So weather you are a volunteer, participant in an event or donate to the American Cancer Society know that your money is truly going to make a difference in the lives of so many people. I encourage you to visit our website at www.cancer.org for more information or to find out how you can get involved in helping us forward our mission of saving lives, celebrating lives, and leading the fight for a world without cancer.

Book Report: The Big Thirst

Book title and author: The Big Thirst by Charles Fishman

Main idea of story: The book explores the economic side of water, shining a light on and putting into perspective the necessity of water in our daily lives.

Main characters in the story: Many cases are presented throughout the book, in addition to research, studies and surveys. Fishman also presents compelling stories of leaders in the water industry.

Something unique and interesting about the story/book for readers to know: Fishman maintains a positive tone while discussing the often serious and disappointing subject of water scarcity. This book offers practical suggestions to change our attitude towards water and use less water without making drastic changes to our behavior!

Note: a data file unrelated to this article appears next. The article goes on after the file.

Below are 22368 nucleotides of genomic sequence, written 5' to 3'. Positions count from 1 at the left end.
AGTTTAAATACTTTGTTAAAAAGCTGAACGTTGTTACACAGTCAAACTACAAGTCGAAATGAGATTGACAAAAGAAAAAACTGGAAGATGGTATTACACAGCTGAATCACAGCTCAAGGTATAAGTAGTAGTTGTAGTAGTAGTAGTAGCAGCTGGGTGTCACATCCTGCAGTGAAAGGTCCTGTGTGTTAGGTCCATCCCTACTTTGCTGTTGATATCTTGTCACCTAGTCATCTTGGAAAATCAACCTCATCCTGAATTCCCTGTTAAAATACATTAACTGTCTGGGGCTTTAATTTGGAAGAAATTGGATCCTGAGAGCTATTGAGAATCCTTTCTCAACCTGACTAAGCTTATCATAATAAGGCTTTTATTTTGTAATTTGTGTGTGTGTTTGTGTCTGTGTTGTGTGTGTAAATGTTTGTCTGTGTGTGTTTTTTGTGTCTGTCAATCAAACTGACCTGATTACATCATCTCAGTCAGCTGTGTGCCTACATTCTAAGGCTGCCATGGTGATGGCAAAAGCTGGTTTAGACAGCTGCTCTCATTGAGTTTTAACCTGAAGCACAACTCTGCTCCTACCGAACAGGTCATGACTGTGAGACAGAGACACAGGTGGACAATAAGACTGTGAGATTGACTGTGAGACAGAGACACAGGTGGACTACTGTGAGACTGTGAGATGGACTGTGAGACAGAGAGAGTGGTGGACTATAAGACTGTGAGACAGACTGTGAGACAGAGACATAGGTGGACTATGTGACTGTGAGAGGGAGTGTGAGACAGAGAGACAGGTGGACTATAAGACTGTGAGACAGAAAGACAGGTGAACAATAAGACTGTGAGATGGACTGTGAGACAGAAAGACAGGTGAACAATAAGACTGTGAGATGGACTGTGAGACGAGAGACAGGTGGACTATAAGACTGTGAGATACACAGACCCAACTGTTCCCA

Favorite part of the story/book and why: In Chapter 9, Fishman observes the widely varying cost of water in different cities and states, bringing examples of farmers getting water for next to nothing and Las Vegas residents paying relatively huge sums for their everyday water use. He dives into factors effecting water use and questions the status quo opinion about a “fair” price for water.

Was this book entertaining, educational, amusing, etc.?: Overall, the book is educational, but the stories and statistics are sure to keep the reader entertained.

Would you recommend this book? Without a doubt! Anyone with an interest in water and/or economics is sure to enjoy!

 

We aren’t the only ones who enjoyed the read! Check out what others had to say about the book below!

 

“Extensively researched yet highly readable … The most fascinating conclusion of The Big Thirst is that there is no global water crisis, but a lot of local water crises that can each be solved at the local level.”

  • The Miami Herald

“A captivating account … overflowing with stories large and small about water.”

  • The Wall Street Journal